I heard on the radio this morning, as I drove to work, that the former superintendent of the Washington, DC, school district spoke in Philadelphia last night. According to the radio report, she made national news by ignoring seniority and driving up standardized test scores int he DC district. Later, reports of test cheating tarnished her record. Nonetheless, she apparently is peddling her brand of "school reform" on the national market now.
People such us she would have us believe that tenure and seniority should be jettisoned so that principals can pick and retain the best teachers. In my experience, the real problem isn't with the teachers, it's with the administrators. In my substantial experience, there are very few good principals, or good college deans for that matter. Most are examples of the Peter Principle: teachers and profs who took the admin jobs for the prestige and the money, but who have little interest in or ability to manage other people.
The appropriate way to manage senior, tenured teachers, who are underperforming, is to apply strategies aimed as revitalizing them, reinvigorating them., and retooling them. This is hard work. It takes patience. It takes guts, because it can be confrontational. It takes talent. It take dedication to the task. Few administrators in my experience have any of these attributes.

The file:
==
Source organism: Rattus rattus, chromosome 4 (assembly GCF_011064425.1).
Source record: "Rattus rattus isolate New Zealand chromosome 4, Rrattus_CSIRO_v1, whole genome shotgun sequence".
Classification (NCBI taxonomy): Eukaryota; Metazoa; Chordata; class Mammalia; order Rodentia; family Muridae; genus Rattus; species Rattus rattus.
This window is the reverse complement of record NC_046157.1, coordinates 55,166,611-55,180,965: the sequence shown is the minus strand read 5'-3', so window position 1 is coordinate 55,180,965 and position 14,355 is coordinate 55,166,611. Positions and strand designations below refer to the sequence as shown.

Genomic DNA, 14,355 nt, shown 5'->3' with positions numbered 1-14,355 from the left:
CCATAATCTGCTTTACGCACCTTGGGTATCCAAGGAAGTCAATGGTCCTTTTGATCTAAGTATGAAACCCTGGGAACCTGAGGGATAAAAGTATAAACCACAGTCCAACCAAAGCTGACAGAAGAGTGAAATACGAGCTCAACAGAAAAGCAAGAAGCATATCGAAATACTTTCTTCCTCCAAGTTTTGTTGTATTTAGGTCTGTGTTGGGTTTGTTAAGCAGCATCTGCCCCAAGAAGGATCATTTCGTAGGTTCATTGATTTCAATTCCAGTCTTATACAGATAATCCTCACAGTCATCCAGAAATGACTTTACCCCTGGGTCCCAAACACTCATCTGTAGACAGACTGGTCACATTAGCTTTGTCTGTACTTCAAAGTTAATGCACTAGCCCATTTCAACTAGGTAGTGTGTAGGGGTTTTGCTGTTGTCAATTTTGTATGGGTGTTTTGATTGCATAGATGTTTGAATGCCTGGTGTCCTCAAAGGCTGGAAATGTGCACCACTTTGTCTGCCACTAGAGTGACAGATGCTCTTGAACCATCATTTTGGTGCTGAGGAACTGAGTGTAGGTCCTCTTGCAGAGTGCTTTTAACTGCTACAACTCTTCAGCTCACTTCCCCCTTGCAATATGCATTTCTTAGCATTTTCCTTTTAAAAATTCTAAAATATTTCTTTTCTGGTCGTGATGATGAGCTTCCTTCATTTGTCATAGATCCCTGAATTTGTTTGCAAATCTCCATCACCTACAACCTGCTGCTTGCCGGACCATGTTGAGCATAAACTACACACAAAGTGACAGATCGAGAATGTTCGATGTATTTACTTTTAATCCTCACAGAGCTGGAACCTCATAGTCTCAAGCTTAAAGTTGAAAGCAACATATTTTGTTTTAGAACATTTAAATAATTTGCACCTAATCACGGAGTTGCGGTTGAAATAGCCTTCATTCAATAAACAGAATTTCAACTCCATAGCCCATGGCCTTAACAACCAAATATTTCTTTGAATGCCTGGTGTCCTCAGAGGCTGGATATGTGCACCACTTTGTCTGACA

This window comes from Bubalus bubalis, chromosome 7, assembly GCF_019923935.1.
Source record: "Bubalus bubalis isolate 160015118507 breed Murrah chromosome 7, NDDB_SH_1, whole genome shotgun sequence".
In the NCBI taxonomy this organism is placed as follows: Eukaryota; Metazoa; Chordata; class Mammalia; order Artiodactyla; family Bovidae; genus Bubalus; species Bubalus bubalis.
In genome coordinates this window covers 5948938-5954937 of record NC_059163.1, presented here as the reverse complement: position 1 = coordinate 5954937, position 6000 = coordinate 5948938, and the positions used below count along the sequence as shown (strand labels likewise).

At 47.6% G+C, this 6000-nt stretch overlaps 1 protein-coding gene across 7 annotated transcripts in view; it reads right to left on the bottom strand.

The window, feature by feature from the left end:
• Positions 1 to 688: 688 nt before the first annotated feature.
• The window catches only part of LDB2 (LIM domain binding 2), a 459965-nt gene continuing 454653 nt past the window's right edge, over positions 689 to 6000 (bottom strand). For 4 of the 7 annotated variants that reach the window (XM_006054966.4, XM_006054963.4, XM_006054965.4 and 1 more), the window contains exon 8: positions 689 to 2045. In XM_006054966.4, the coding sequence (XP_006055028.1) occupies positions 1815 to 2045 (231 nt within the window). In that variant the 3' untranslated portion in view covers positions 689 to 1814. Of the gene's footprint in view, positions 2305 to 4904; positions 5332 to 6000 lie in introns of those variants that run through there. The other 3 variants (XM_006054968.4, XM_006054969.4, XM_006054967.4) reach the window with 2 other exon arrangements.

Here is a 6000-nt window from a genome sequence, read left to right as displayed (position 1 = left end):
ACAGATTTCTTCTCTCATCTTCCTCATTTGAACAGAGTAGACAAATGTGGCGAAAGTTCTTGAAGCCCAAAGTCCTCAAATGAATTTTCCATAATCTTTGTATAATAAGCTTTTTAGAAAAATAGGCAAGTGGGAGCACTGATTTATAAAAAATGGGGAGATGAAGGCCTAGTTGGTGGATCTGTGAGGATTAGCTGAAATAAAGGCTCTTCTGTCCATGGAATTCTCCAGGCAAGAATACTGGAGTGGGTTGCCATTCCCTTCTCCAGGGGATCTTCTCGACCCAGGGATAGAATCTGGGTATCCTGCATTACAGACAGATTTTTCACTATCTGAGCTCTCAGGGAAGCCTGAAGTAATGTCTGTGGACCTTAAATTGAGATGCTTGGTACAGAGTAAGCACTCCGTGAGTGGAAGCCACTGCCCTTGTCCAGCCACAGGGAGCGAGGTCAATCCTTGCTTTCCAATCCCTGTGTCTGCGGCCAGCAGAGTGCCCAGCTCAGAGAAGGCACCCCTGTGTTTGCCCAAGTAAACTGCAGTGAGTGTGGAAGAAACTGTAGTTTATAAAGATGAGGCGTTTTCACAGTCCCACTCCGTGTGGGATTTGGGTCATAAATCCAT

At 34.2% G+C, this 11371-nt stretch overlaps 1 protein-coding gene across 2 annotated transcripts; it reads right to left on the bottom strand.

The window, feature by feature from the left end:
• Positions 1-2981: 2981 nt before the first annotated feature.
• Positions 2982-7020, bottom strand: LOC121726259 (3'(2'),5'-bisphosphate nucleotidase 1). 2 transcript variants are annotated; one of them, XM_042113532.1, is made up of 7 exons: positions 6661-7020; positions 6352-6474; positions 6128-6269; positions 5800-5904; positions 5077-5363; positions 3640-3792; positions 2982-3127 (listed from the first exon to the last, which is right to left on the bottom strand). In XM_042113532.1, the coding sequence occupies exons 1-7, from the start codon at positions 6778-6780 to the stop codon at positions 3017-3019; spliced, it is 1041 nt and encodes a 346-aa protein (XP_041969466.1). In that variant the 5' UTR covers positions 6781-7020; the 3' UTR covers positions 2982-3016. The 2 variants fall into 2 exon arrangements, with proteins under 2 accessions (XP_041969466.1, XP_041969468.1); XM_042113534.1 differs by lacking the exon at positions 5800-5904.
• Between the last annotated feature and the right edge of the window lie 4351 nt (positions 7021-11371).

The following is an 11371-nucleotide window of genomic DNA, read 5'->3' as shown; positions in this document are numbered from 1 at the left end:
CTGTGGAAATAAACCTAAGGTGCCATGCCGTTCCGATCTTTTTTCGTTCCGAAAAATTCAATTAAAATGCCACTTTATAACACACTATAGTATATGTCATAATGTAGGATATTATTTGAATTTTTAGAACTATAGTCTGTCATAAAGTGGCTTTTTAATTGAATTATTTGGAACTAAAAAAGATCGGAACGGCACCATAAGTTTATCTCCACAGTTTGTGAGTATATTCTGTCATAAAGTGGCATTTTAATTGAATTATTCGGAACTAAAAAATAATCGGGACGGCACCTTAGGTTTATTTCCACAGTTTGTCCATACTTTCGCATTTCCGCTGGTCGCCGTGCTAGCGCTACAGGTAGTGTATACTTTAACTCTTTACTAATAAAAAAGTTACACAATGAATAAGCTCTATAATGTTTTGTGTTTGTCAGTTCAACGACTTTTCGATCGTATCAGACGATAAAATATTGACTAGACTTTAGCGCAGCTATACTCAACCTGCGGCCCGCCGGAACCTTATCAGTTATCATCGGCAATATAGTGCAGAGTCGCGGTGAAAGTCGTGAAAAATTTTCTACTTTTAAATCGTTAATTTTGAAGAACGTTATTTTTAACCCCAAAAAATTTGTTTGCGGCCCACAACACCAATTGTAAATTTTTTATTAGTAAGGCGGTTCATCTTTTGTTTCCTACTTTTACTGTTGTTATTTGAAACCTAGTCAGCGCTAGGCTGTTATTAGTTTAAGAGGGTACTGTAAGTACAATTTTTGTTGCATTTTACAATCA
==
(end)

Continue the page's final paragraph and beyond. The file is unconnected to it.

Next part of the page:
Only the tiny minority of senior faculty, who are either incapable or absolutely unwilling, to improve should then be jettisoned.
Administrators are much like most business executives in this respect. They want to be unfettered so that they can behave arbitrarily and capriciously. And this is exactly how they will behave in the absence of tenure and seniority rules. In other words they will be human, allowing favoritism to impact their judgments.
The place to start with school reform is at the top: school superintendents and principals. Fill those top slots with leaders who aren't afraid to get grieved by their teacher unions, who aren't afraid to be unpopular, who are willing to work patiently with under-performers, and who get out of their offices and into the classrooms to actually see and impact what's going on... and you will find that the faculty will improve dramatically without the draconian methods espoused by the so-called "reformers" who want to destroy the hard-won rights of the teaching profession.